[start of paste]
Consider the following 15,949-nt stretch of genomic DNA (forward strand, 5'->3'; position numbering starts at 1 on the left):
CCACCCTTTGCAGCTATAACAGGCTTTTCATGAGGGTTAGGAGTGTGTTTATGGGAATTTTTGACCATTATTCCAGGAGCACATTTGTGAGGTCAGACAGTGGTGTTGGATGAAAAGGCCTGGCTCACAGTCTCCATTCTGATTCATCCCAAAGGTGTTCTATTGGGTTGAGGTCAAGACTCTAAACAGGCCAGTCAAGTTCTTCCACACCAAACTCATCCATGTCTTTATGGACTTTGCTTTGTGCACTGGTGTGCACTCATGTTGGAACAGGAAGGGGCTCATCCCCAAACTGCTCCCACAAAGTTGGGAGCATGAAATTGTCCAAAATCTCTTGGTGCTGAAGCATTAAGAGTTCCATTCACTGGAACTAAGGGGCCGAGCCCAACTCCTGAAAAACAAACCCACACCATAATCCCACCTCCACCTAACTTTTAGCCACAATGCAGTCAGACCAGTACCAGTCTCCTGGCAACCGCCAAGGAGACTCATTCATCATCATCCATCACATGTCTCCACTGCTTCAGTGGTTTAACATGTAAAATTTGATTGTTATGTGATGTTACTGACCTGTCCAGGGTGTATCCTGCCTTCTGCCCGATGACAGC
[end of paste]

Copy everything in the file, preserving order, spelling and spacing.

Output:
Consider the following 15,949-nt stretch of genomic DNA (forward strand, 5'->3'; position numbering starts at 1 on the left):
CCACCCTTTGCAGCTATAACAGGCTTTTCATGAGGGTTAGGAGTGTGTTTATGGGAATTTTTGACCATTATTCCAGGAGCACATTTGTGAGGTCAGACAGTGGTGTTGGATGAAAAGGCCTGGCTCACAGTCTCCATTCTGATTCATCCCAAAGGTGTTCTATTGGGTTGAGGTCAAGACTCTAAACAGGCCAGTCAAGTTCTTCCACACCAAACTCATCCATGTCTTTATGGACTTTGCTTTGTGCACTGGTGTGCACTCATGTTGGAACAGGAAGGGGCTCATCCCCAAACTGCTCCCACAAAGTTGGGAGCATGAAATTGTCCAAAATCTCTTGGTGCTGAAGCATTAAGAGTTCCATTCACTGGAACTAAGGGGCCGAGCCCAACTCCTGAAAAACAAACCCACACCATAATCCCACCTCCACCTAACTTTTAGCCACAATGCAGTCAGACCAGTACCAGTCTCCTGGCAACCGCCAAGGAGACTCATTCATCATCATCCATCACATGTCTCCACTGCTTCAGTGGTTTAACATGTAAAATTTGATTGTTATGTGATGTTACTGACCTGTCCAGGGTGTATCCTGCCTTCTGCCCGATGACAGC